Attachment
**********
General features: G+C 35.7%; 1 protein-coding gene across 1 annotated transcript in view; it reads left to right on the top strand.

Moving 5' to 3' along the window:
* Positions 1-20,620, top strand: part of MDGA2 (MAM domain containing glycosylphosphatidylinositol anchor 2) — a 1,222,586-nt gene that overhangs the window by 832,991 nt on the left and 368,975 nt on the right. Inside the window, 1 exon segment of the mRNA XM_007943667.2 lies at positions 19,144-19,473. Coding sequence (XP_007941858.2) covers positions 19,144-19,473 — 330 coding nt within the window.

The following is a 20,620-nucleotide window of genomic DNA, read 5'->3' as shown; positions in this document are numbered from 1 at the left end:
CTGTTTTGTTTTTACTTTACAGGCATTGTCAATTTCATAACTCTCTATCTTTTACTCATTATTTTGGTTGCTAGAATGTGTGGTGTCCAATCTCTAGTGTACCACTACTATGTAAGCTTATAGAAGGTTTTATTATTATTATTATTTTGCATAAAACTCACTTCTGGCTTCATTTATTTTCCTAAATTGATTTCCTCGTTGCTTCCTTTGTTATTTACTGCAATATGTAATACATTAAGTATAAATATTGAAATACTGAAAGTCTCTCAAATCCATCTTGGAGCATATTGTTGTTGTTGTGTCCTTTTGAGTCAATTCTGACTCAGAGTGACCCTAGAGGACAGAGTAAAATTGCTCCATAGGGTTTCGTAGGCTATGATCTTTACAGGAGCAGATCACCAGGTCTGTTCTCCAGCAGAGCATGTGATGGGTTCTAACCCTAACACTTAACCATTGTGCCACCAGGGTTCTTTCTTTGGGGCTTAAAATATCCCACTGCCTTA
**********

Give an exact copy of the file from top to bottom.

General features: G+C 35.7%; 1 protein-coding gene across 1 annotated transcript in view; it reads left to right on the top strand.

Moving 5' to 3' along the window:
* Positions 1-20,620, top strand: part of MDGA2 (MAM domain containing glycosylphosphatidylinositol anchor 2) — a 1,222,586-nt gene that overhangs the window by 832,991 nt on the left and 368,975 nt on the right. Inside the window, 1 exon segment of the mRNA XM_007943667.2 lies at positions 19,144-19,473. Coding sequence (XP_007941858.2) covers positions 19,144-19,473 — 330 coding nt within the window.

The following is a 20,620-nucleotide window of genomic DNA, read 5'->3' as shown; positions in this document are numbered from 1 at the left end:
CTGTTTTGTTTTTACTTTACAGGCATTGTCAATTTCATAACTCTCTATCTTTTACTCATTATTTTGGTTGCTAGAATGTGTGGTGTCCAATCTCTAGTGTACCACTACTATGTAAGCTTATAGAAGGTTTTATTATTATTATTATTTTGCATAAAACTCACTTCTGGCTTCATTTATTTTCCTAAATTGATTTCCTCGTTGCTTCCTTTGTTATTTACTGCAATATGTAATACATTAAGTATAAATATTGAAATACTGAAAGTCTCTCAAATCCATCTTGGAGCATATTGTTGTTGTTGTGTCCTTTTGAGTCAATTCTGACTCAGAGTGACCCTAGAGGACAGAGTAAAATTGCTCCATAGGGTTTCGTAGGCTATGATCTTTACAGGAGCAGATCACCAGGTCTGTTCTCCAGCAGAGCATGTGATGGGTTCTAACCCTAACACTTAACCATTGTGCCACCAGGGTTCTTTCTTTGGGGCTTAAAATATCCCACTGCCTTA